Editor’s Pen


Professionalism.  What does this word mean? According to the Merriam-Webster dictionary, the definition is: “The conduct, aims, or qualities that characterize or mark a profession or a professional person.”  But what does this mean with respect to health care professionals?  As stated in the Hippocratic Oath, health care professionals will “lead [their] life and practice [their] art in uprightness and honor” and that they will “hold [themselves] aloof from wrong and from corruption and from tempting others to vice….”

Even with these exact definitions, a myriad of questions abound that lead to gray areas of interpretation and perception of what professionalism means in our day-to-day activities:  What does professionalism mean to those who educate tomorrow’s health care professionals?  What does professionalism mean to those who are studying to become tomorrow’s health care professionals?  Does professionalism mean one thing for one group, but then mean something different for another group?  I’m sure there are those in each group who would emphatically answer “yes” to that last question.  However, when it comes down to it, the answer to whether groups should have their own standards is and should always be an emphatic “no.”

To me, what professionalism boils down to is that we all maintain a basic respect for all individuals as human beings, in all aspects of our professional life regardless of your own personal beliefs.  I don’t mean respect for those who look, talk, and act exactly like you do or respect for those who may worship the same as you or hold the same political ideals as you do.  I mean having the basic respect for an individual simply because they are a part of the human race and deserve to be treated with dignity.

While professionalism in health care may refer to the interactions that occur in the clinic, it is not limited solely to these activities.  Professionalism is also important in the classroom, where lecturers may make comments that are inappropriate, insensitive, and offensive to students.  Alternatively, professionalism extends to a student’s actions or comments toward a lecturer, whether those comments are made directly to the lecturer or indirectly in conversation with other students, comments that may lack respect and may also be insensitive or offensive.

The complexities of professionalism extend to and include the 21st century creation known as social media.  Many people feel that because the interactions are faceless, hidden behind the veil of an electronic facade that it is okay to be less strict with what constitutes professional behavior.  Further, individuals may feel that they do not have to monitor their words, or adhere to the common sense of professionalism simply because the interactions are not occurring on “official institutional” sites.

These thoughts are misconceptions.  Social media creates a lasting record of our words, our comments, and our actions.  These records are in the public domain and in most cases freely accessible to anyone interested in finding out who we are. For students, social media observers could include individuals who may interview you for residency programs or individuals who may hire you as faculty members.  For faculty, these observers could include individuals who sit on promotions committees, prospective students or residents interested in your educational programs, or even upper administration interested in seeing how members represent and reflect the ideals of their institute.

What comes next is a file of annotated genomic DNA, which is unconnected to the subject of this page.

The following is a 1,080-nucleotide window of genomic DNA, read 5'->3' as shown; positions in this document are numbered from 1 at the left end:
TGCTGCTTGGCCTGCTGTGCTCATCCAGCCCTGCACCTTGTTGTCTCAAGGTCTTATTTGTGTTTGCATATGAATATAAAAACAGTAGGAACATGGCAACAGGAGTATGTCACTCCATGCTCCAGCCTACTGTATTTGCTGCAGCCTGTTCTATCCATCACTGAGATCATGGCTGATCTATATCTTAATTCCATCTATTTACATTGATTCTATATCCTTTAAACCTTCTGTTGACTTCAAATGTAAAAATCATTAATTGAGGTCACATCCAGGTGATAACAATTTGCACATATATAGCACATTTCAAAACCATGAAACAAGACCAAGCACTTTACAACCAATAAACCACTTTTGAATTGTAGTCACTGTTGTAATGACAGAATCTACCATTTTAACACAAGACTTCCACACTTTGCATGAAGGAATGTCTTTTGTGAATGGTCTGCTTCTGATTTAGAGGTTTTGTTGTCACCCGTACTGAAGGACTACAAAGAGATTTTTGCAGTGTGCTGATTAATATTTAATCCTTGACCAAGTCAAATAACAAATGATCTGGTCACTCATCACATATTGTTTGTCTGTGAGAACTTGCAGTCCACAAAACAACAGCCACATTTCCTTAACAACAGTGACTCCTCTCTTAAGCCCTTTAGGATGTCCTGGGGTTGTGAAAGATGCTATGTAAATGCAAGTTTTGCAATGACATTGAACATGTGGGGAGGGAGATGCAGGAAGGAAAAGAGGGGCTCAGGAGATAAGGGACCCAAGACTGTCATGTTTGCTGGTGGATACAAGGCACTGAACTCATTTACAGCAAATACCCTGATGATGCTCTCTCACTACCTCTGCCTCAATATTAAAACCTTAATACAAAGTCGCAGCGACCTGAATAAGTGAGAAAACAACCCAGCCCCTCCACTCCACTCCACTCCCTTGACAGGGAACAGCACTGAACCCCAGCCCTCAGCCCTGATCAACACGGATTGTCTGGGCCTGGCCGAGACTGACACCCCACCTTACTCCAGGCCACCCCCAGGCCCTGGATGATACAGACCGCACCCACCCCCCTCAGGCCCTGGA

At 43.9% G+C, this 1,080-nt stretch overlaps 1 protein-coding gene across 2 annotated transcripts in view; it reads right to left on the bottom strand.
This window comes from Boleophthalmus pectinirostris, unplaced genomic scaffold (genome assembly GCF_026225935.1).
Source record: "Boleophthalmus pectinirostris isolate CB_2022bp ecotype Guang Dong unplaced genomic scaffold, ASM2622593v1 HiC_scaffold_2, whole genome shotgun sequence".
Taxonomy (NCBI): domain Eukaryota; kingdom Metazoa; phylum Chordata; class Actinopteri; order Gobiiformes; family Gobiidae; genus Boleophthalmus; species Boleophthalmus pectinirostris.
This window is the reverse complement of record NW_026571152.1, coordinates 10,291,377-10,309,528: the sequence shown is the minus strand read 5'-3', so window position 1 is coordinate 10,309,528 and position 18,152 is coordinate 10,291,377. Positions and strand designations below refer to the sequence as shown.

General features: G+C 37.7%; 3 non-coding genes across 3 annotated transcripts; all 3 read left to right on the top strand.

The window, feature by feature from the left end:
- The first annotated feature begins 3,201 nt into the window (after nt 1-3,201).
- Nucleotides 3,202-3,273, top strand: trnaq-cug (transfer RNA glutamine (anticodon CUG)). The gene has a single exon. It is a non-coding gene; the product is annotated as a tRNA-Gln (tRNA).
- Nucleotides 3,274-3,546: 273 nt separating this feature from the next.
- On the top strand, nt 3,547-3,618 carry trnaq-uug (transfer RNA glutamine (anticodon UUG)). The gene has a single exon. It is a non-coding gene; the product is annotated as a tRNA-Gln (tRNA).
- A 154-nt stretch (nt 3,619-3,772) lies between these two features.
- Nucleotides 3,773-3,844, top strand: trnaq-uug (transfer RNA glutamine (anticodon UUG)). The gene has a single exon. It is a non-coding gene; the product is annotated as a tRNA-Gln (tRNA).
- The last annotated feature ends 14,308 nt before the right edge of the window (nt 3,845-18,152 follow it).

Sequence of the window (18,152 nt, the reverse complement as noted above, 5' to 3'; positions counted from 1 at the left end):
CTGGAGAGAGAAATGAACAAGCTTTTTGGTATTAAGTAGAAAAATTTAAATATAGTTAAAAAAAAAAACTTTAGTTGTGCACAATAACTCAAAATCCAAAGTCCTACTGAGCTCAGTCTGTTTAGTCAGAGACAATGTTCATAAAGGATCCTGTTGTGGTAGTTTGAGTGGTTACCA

So what are some general points to keep in mind to help guide all of us in what constitutes professional behavior?  First, remember that even if you are not at LSU or on an official LSU electronic group, your actions and words represent this institution.  People will see or hear what is said and done, they will know that we are a member of the LSU community, and equate our actions with our institution.  Second, act and speak as if you were talking to the person or persons who are deciding your future.  Before you press “send” or before you speak or act, think about how these actions and words would be viewed by someone professionally evaluating you.  Third, in all of your actions ask yourself a very simple question: “Would I say or do what I’m about to do if I were wearing my white coat?”  The white coat could be the short white coat of the student, the long white coat of a resident or faculty, or the long white coat of the basic scientist.  Finally, adhere to the basic moral code to treat others as you would have them treat you.  Keep in mind that there are derogatory epithets to describe every single community or group; there are actions and words that many different types of individuals may find offensive.  Before you speak, act, or press “send”, think of those words or actions you might find offensive and then think how you would feel if those words were displayed publicly.

The concepts of professionalism apply to everyone: administrators, professors, lecturers, residents, students, and staff.  The concepts of professionalism apply to all venues: the meeting room, the clinic, the classroom, the laboratory, the cafeteria, social media, and social events where groups of professionals meet to relax and enjoy each other’s company.  It should not be applied differently to different groups, but instead it should be a common denominator in how everyone interacts with and treats others.  Never forget professionalism because it is one of the central foundations on how an institution functions, both within the institution and the perception of the institution in the community.